Conditions Treated

Sciatica

Clinical diagnosis of sciatica is referred to as a "radiculopathy", which means that a disc has protruded from its normal position in the vertebral column and is putting pressure on the radicular nerve or nerve root in the lower back, which forms part of the sciatic nerve. Sciatica is not a medical diagnosis, but rather a symptom of an underlying problem in the lower back such as a herniated disc or spinal stenosis that is compressing or irritating the nerve roots.

'Non-Surgical Spinal Disc Decompression offers relief to sciatica diagnosed sufferers by gently reducing the pressure within spinal discs. The bones of the spine are slowly and systematically separated using the DRX9000 Spinal Decompression equipment. As the vertebrae is separated pressure is ever slowly reduced within the disc (intradiscal pressure) until a vacuum is formed. This vacuum then “sucks” the gelatinous “jellylike” center of the disc back into the disc thereby reducing the disc bulge or herniated disc. Significant reduction removes pressure off the sciatic nerve roots and considerably reduces pain and disability. This “sucking” vacuum also pulls much-needed oxygen and nutrients into injured and degenerated discs allowing the healing to begin.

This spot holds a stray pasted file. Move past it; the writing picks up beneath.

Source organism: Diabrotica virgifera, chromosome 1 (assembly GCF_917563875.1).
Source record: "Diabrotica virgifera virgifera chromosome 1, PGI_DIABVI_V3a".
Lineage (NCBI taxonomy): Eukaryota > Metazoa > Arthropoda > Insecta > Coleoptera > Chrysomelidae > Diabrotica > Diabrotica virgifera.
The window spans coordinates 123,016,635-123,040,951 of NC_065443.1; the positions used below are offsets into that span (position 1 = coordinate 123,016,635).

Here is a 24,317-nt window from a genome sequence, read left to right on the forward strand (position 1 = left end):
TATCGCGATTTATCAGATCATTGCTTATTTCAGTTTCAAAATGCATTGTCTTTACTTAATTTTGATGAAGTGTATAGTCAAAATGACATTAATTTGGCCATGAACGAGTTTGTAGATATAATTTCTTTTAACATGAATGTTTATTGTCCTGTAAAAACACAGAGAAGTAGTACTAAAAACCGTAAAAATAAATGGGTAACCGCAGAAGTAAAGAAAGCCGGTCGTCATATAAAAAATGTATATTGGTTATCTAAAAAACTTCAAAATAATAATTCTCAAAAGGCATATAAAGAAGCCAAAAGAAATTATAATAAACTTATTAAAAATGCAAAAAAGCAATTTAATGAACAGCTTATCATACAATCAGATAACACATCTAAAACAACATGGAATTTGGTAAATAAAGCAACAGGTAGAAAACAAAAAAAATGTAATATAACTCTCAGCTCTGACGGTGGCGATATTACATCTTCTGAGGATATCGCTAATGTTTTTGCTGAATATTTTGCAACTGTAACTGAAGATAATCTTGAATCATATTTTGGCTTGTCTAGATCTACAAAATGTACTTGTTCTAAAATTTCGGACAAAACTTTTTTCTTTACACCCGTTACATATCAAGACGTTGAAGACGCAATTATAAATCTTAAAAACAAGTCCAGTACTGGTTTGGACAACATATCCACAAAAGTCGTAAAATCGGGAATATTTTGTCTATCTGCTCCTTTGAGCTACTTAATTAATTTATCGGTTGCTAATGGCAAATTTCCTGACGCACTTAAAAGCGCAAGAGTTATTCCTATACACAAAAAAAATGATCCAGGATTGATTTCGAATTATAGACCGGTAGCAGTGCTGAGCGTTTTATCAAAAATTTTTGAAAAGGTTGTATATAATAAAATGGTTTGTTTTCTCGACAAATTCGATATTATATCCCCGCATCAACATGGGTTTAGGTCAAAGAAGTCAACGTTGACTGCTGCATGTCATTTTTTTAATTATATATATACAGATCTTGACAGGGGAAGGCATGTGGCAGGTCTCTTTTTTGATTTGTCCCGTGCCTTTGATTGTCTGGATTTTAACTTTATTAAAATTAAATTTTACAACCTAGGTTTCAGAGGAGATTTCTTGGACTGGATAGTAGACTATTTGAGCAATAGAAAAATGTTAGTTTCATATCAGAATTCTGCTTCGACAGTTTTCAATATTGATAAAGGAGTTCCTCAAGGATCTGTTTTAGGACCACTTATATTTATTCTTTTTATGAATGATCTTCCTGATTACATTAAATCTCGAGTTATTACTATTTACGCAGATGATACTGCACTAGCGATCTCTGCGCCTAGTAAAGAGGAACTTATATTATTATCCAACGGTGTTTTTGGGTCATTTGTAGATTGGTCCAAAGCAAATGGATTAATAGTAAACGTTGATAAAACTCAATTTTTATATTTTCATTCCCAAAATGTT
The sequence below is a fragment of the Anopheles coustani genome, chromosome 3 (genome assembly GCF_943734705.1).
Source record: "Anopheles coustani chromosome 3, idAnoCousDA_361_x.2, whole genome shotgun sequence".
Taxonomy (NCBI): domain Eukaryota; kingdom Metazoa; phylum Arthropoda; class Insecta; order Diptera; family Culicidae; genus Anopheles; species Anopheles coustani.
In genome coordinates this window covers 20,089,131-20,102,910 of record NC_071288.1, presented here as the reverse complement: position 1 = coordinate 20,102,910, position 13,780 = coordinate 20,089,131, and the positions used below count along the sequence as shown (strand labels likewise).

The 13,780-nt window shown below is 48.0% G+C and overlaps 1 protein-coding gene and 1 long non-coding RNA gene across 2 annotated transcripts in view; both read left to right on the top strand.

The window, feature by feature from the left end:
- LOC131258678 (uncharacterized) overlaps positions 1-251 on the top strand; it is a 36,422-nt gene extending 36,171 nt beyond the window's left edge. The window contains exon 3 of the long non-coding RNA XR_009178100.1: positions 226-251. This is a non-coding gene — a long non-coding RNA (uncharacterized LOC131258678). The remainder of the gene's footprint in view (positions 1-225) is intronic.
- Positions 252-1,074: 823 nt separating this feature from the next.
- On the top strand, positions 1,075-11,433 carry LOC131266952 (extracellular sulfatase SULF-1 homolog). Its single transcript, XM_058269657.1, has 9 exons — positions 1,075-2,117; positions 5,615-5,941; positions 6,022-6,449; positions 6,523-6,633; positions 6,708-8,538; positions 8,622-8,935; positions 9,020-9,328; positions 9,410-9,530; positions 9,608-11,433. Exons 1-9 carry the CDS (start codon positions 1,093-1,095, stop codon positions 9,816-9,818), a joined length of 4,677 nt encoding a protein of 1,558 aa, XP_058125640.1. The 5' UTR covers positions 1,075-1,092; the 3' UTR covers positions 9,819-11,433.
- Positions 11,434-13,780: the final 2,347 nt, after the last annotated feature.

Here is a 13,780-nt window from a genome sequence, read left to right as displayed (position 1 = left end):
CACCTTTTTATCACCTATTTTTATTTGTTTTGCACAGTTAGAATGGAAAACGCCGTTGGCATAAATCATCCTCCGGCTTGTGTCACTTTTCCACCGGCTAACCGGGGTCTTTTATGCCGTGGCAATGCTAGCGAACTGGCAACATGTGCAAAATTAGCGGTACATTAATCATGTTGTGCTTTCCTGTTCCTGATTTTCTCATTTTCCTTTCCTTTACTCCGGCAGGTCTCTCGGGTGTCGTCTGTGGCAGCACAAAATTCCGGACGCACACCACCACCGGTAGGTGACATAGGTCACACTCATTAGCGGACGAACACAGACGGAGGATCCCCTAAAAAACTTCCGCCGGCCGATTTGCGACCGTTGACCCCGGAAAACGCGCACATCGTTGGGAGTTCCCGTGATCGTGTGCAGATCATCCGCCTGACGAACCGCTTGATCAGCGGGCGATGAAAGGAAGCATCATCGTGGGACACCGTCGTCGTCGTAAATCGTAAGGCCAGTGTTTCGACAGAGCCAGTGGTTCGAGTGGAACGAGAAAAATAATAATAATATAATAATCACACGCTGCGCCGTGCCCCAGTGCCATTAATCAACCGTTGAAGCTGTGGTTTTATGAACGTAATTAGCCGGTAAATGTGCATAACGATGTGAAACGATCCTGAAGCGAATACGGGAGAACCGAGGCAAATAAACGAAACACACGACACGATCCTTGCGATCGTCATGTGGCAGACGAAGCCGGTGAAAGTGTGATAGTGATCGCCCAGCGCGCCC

Back and Neck Disc Bulge

Strong and healthy discs are thick and flexible (like a wet sponge) allowing a wide range of bending and twisting motions. An unhealthy disc; on the other hand are stiff and hard (like a dry sponge) and prone to injuries such as bulging or herniation. Over time a number of issues can occur such as gravity, spinal joint dysfunction and accumulated trauma cause the discs to compress, flatten and degenerate. This constant compression prevents much needed oxygen and nutrients from entering the disc. This constant malnourishment causes the once tough outer layers of the disc to soften allowing the disc to become injured or diseased. Bulging Disc damage can occur anywhere in the spine. However, the discs of the neck (cervical spine) and low back (lumbar spine) are the most commonly injured.

Non-Surgical Spinal Disc Decompression offers relief to those diagnosed  with severe back and neck pain by gently reducing the pressure within spinal discs. The bones of the spine are slowly and systematically separated using DRX9000 Spinal Decompressionequipment. As the vertebrae is separated pressure is ever slowly reduced within the disc (intradiscal pressure) until a vacuum is formed. This vacuum then “sucks” the gelatinous center of the disc back into the disc thereby reducing the Disc Bulge. Significant disc bulge reduction removes pressure off the spinal nerves and significantly reduce pain and disability. This “sucking” vacuum also pulls much-needed oxygen and nutrients into injured and degenerated discs allowing the healing to begin.